Australia’s richest man, Fortescue Metals Group executive Andrew Forrest, has $400 million worth of reasons to be very angry with Kevin Rudd, and didn’t it show yesterday.
Fortescue shares – and Forrest’s fortune – has taken a battering since the Government announced its resources sector super profit tax on Sunday, with Forrest’s stake falling from $4.5 billion to just over $4 billion over the course of the week.
Yesterday, he let his supposedly good friend Kevin Rudd have it, painting him as a leftists leader by accusing him of trying to “nationalise” the mining industry.
“The wisest thing the PM can do is immediately take it off the table. It is abhorrent and it should be eliminated immediately.”
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“If he (Rudd) tells the truth then this tax will disappear quickly. This is a 40% nationalisation, not a tax of super-profits.”
Clive Palmer, a long-time supporter of the Coalition, also managed to get a few tasty shots in too.
“Whatever it takes to defeat this tax or to remove it if it ever is introduced, it’ll be an ongoing campaign for me for the rest of my life,” he told ABC television last night.
“I’m that committed to it, as I’m sure everybody else is, because we’re committed to Australia – we want to see this country prosper, we want to create jobs.”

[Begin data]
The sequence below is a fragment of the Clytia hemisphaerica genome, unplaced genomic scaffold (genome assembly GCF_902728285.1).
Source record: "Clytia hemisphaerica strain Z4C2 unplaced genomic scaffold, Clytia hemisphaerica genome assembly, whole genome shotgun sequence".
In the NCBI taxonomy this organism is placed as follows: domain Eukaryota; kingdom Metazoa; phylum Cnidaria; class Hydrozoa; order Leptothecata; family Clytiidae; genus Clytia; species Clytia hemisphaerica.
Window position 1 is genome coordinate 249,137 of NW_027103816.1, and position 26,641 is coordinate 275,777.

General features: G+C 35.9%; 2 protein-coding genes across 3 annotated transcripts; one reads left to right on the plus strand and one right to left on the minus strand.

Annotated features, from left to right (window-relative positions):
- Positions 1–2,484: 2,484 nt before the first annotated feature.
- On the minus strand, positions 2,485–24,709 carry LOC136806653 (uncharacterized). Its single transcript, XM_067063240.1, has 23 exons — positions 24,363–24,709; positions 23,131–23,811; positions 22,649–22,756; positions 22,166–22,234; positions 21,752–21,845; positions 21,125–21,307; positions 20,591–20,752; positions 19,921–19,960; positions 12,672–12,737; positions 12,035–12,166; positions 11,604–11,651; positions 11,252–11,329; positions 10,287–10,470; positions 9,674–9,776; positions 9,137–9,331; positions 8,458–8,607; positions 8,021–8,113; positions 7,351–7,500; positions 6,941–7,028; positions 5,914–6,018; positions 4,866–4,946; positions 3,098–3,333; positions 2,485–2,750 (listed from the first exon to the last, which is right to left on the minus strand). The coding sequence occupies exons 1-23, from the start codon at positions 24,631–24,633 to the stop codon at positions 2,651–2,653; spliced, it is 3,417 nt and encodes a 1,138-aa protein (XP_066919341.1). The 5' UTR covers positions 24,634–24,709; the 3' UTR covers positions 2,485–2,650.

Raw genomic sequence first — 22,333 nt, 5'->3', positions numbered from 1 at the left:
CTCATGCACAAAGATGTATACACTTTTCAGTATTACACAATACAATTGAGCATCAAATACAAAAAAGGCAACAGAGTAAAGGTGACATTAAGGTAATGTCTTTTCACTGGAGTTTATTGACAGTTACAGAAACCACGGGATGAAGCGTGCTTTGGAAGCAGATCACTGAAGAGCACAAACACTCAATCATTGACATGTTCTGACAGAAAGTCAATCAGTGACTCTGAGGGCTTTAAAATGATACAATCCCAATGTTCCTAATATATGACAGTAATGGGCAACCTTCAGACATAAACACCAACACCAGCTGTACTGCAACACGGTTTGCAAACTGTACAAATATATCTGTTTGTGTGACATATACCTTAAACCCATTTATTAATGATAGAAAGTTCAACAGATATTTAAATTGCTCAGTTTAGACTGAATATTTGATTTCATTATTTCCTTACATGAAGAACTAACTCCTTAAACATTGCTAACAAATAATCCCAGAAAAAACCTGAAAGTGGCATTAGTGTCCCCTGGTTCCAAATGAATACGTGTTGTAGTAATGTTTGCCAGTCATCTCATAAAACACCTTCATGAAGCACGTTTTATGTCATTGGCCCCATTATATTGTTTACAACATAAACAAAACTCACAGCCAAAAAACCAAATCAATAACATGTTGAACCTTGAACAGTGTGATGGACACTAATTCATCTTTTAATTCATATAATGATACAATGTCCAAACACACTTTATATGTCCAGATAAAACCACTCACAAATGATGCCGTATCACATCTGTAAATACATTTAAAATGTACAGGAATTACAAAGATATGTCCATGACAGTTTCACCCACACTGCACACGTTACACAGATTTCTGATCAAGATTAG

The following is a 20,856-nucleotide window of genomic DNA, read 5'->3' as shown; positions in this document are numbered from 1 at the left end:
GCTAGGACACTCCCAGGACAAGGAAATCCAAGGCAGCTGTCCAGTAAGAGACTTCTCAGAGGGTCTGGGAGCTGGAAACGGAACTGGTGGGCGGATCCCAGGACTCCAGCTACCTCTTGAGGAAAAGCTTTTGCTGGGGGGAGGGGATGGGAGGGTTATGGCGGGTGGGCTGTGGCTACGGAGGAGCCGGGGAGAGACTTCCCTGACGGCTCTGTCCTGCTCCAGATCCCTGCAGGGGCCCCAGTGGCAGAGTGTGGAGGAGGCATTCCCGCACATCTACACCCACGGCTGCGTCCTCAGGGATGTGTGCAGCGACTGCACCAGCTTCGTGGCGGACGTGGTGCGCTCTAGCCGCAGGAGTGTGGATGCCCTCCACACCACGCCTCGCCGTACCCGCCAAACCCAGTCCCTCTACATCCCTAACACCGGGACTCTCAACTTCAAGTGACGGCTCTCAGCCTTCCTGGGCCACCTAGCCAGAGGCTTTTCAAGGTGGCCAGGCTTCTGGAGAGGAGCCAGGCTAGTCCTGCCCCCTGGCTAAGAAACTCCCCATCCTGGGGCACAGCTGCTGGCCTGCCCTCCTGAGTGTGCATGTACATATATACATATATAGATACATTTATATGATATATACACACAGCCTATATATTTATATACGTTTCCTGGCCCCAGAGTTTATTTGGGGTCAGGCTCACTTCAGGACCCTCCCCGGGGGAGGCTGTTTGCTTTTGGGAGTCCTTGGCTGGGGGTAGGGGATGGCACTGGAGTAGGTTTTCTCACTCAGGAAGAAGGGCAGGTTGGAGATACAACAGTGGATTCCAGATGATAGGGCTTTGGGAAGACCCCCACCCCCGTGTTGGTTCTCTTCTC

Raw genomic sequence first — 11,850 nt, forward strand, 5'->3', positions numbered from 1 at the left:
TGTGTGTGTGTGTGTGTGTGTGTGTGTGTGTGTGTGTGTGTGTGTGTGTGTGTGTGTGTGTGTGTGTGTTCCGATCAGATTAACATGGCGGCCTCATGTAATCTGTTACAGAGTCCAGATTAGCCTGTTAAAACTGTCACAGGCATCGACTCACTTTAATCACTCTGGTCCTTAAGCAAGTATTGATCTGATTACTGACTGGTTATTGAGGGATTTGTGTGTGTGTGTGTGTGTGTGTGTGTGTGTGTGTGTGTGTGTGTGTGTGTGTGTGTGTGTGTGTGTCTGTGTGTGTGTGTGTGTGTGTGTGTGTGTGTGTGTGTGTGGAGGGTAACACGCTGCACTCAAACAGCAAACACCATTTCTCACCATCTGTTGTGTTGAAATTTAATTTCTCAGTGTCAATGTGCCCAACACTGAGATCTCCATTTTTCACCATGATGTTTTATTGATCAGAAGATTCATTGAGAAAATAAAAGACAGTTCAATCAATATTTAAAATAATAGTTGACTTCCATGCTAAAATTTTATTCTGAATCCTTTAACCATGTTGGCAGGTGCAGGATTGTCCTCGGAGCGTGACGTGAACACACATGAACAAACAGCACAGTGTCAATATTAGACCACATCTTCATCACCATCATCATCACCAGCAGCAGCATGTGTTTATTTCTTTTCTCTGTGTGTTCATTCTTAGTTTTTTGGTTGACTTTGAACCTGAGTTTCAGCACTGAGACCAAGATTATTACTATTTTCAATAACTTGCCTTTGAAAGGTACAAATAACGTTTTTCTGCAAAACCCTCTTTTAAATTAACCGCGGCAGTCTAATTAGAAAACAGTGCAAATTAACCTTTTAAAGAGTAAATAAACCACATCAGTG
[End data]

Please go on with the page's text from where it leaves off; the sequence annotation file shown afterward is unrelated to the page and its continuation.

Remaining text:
The colourful pronouncements of Palmer and Forrest are hardly surprising. These billionaires see their fortunes, their companies and their industry under attack, and fighting words are clearly called for.
Indeed, Forrest and Palmer are particularly hard hit by the tax, given their operations are mainly focused on mines in Australia – at least companies like BHP Billiton and Rio Tinto can switch their focus to offshore projects to some extent.
While all entrepreneurs fear new government regulations that can affect your business, it is hard to think of another policy change that has had such a direct and immediate impact on the fortunes of Australia’s richest people.
In a matter of days, hundreds of millions of dollars have been wiped from the fortunes of miners including Forrest, Palmer, Tony Haggerty, Peter Bond and a host of other entrepreneurs.
It’s hard to think of another legislative change that has had this big an impact on the wealth of our richest entrepreneurs.
The most recent example I can think of is the Howard Government’s decision to change the tax treatment of managed investment schemes, which resulted in a sharp fall of the value of Great Southern Plantations founder John Young. Great Southern would eventually collapse and Young’s fortune was all but gone.
Whether you agree with the miners’ stance or support the Government – and it’s worth noting from a small business point of view that failure to proceed with the super profits tax could result in the abandonment of the cuts to the corporate tax rate and the new investment write-off rules – there is a good lesson for entrepreneurs.
However strong your industry might look, you should never totally discount the risk that the Government could shift the goalposts.